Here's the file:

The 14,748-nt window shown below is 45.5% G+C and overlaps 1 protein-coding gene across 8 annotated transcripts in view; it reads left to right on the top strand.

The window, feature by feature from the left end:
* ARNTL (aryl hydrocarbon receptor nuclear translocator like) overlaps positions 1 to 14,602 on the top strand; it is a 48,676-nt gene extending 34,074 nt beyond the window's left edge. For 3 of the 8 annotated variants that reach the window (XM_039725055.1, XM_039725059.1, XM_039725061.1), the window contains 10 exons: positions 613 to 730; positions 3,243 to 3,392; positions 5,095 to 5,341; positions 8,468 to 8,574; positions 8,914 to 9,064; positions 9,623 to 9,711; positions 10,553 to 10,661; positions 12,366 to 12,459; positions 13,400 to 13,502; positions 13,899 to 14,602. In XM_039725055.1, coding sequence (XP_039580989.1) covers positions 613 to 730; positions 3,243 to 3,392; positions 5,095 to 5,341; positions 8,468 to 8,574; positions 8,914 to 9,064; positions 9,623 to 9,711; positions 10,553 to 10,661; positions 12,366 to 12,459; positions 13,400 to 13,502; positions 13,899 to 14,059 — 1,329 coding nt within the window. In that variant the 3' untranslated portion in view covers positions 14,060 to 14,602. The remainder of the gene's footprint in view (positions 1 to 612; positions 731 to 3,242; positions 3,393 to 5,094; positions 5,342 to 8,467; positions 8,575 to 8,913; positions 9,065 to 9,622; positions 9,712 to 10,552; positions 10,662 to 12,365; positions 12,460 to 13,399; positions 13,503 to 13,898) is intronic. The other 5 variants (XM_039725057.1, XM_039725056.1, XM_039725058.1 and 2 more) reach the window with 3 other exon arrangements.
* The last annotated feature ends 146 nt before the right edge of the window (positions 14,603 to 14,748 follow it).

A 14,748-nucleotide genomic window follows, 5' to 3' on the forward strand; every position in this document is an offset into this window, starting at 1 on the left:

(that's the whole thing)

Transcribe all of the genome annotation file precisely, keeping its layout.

The 14,748-nt window shown below is 45.5% G+C and overlaps 1 protein-coding gene across 8 annotated transcripts in view; it reads left to right on the top strand.

The window, feature by feature from the left end:
* ARNTL (aryl hydrocarbon receptor nuclear translocator like) overlaps positions 1 to 14,602 on the top strand; it is a 48,676-nt gene extending 34,074 nt beyond the window's left edge. For 3 of the 8 annotated variants that reach the window (XM_039725055.1, XM_039725059.1, XM_039725061.1), the window contains 10 exons: positions 613 to 730; positions 3,243 to 3,392; positions 5,095 to 5,341; positions 8,468 to 8,574; positions 8,914 to 9,064; positions 9,623 to 9,711; positions 10,553 to 10,661; positions 12,366 to 12,459; positions 13,400 to 13,502; positions 13,899 to 14,602. In XM_039725055.1, coding sequence (XP_039580989.1) covers positions 613 to 730; positions 3,243 to 3,392; positions 5,095 to 5,341; positions 8,468 to 8,574; positions 8,914 to 9,064; positions 9,623 to 9,711; positions 10,553 to 10,661; positions 12,366 to 12,459; positions 13,400 to 13,502; positions 13,899 to 14,059 — 1,329 coding nt within the window. In that variant the 3' untranslated portion in view covers positions 14,060 to 14,602. The remainder of the gene's footprint in view (positions 1 to 612; positions 731 to 3,242; positions 3,393 to 5,094; positions 5,342 to 8,467; positions 8,575 to 8,913; positions 9,065 to 9,622; positions 9,712 to 10,552; positions 10,662 to 12,365; positions 12,460 to 13,399; positions 13,503 to 13,898) is intronic. The other 5 variants (XM_039725057.1, XM_039725056.1, XM_039725058.1 and 2 more) reach the window with 3 other exon arrangements.
* The last annotated feature ends 146 nt before the right edge of the window (positions 14,603 to 14,748 follow it).

A 14,748-nucleotide genomic window follows, 5' to 3' on the forward strand; every position in this document is an offset into this window, starting at 1 on the left: